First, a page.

Chart Of The Day: Demand, Australia-China Tensions Pushing Iron Ore Higher

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This morning, in China popped by as much as 3.6%, before closing at a more modest +2.6%. As the world’s largest importer of the commodity, as well as, perhaps currently the world’s most active builder, Chinese demand is pushing the base metal higher, causing it to flirt with the possibility of a new all-time high.

Meanwhile, in the background, regional trading partners Australia and China could be headed toward not just a trade war but a full fledged cold war. Tensions started back in 2018 when Australia was the first country to publicly ban Chinese behemoth Huawei Technologies from building the land down under’s 5G network.

The already strained relationship worsened when Australia requested an investigation into the origins of COVID which was first reported in the city of Wuhan, suggesting China is to blame. Canberra has also stridently condemned Beijing’s abusive treatment of the Asian nation’s Uighur minority which escaltated tensions yet further. The situation has continued to spiral downhill, with Australia coming out against China’s Taiwan reunification rhetoric.

Trade between the two countries has already slumped by 40%. However, China has yet to stop buying Australian iron ore, which is crucial for Chinese infrastructure rebuilding in the wake of the virus. If tensions should worsen, and China decided to shift its purchasing of the industrial metal to another source, expect wild price swings.

The chart is signaling the price of iron ore has more room to run.

Iron Ore Daily

Iron Ore Daily

The metal’s contract completed a falling flag, bullish after the 15% surge during an 11-day straight advance. The flag’s upside breakout was clearly bullish, following an exceptionally powerful hammer, proportionate to the extremely long lower shadow. This boosted the price back above its uptrend line.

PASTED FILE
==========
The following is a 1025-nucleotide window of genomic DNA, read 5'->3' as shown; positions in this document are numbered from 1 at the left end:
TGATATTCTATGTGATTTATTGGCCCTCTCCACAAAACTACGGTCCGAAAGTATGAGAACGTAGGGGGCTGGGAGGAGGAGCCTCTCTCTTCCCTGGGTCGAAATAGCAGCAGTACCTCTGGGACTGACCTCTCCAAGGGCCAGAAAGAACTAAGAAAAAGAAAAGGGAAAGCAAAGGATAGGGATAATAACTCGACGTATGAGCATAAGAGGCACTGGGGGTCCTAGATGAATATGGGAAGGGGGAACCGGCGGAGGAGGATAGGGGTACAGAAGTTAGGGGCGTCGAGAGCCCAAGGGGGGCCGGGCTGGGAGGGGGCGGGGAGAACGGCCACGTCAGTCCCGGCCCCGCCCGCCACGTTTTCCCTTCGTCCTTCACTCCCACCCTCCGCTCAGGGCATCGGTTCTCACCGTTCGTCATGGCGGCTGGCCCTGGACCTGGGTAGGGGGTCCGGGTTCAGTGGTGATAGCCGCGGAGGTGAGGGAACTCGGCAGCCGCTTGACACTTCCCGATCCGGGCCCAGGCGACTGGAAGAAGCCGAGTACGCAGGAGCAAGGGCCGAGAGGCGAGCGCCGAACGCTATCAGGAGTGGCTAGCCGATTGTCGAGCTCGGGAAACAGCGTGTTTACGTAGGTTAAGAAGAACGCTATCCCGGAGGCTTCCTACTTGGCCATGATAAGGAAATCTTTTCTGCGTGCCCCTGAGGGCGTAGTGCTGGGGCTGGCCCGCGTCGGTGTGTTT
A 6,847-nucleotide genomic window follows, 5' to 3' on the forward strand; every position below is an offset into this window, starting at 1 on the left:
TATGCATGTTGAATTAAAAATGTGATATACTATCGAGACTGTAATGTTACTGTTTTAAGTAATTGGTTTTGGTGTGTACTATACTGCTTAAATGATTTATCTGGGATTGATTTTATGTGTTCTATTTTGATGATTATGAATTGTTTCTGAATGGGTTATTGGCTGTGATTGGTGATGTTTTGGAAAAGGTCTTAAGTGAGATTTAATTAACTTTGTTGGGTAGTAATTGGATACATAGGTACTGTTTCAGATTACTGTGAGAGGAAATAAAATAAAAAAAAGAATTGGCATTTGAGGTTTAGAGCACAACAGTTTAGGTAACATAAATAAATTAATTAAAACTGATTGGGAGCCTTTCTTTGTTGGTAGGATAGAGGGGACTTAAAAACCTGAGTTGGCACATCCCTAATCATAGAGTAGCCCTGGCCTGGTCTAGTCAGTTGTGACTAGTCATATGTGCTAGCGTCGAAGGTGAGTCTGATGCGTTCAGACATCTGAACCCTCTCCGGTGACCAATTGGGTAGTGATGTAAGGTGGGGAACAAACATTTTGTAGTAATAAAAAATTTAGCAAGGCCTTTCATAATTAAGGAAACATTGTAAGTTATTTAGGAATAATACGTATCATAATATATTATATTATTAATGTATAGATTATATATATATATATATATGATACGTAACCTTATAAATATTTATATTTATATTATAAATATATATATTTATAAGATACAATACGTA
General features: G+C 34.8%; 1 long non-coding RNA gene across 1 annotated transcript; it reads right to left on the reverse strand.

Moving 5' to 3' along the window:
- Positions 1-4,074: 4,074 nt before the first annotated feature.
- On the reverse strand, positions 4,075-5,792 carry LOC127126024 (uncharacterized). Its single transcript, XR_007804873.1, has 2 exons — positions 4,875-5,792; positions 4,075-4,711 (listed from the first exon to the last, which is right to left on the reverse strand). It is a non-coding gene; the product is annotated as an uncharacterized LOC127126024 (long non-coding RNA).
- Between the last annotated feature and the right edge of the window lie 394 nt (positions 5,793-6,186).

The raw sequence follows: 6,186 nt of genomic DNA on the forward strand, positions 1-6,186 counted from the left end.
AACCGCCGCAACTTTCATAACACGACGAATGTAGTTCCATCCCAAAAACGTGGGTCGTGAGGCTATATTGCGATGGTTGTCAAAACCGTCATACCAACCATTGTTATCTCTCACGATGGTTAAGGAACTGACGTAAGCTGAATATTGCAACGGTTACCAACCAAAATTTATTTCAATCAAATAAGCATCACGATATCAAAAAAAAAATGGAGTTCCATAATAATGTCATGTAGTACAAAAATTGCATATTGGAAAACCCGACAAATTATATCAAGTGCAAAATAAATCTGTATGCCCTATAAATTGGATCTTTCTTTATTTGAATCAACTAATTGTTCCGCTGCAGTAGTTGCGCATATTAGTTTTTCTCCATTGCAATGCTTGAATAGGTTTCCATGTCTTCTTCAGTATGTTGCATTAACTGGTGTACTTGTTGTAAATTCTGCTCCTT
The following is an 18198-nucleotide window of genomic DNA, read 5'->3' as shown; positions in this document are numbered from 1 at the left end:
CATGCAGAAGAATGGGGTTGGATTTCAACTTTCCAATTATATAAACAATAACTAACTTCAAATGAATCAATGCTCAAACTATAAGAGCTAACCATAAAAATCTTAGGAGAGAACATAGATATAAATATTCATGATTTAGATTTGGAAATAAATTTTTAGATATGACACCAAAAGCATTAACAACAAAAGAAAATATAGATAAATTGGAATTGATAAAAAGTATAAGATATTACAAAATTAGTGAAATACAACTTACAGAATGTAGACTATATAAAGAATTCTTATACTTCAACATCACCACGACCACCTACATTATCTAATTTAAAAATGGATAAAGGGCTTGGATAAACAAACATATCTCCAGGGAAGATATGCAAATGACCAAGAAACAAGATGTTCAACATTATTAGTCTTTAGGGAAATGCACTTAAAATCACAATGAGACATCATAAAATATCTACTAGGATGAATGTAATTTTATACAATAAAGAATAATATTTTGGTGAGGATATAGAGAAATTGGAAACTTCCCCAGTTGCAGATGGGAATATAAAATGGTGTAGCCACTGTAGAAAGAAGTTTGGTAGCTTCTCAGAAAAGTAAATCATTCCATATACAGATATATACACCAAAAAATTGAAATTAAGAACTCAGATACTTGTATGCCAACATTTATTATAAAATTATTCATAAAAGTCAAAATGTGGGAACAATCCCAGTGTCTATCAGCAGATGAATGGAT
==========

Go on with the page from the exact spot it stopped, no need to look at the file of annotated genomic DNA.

Flags are the technical illustration of a period during which a trend refreshes itself. This occurs when early bulls who are eager to cash out sell, allowing new still-hungry bulls to shoulder the burden of the next rally.

Here’s why the flag developed just where it did on the chart:

Iron Ore Daily Broader View

Iron Ore Daily Broader View

The price completed a H&S continuation pattern. The upside breakout forced a short squeeze, pushing the prices further up. When all shorts were covered, the price languished.

The renewed jump demonstrates that there is still demand after the H&S completed.

Trading Strategies – Long Position Setup

Conservative traders should wait for the price to close above the flag and perform a return-move that would evidence demand above the flag.

Moderate traders would wait for the same pullback, for a better entry if not for further reconfirmation.

Aggressive traders could enter a long position at will, having accepted the higher risk of a potentially premature entry to correspond to the higher reward of being two steps ahead of the rest of the market. Money management is essential.

Here is an example of the basic components of a trade plan:

Trade Sample

  • Entry: 1,250
  • Stop-Loss: 1,225
  • Risk: 25
  • Target: 1,450
  • Reward: 200
  • Risk:Reward Ratio: 1:8
Source: Investing.com Canada

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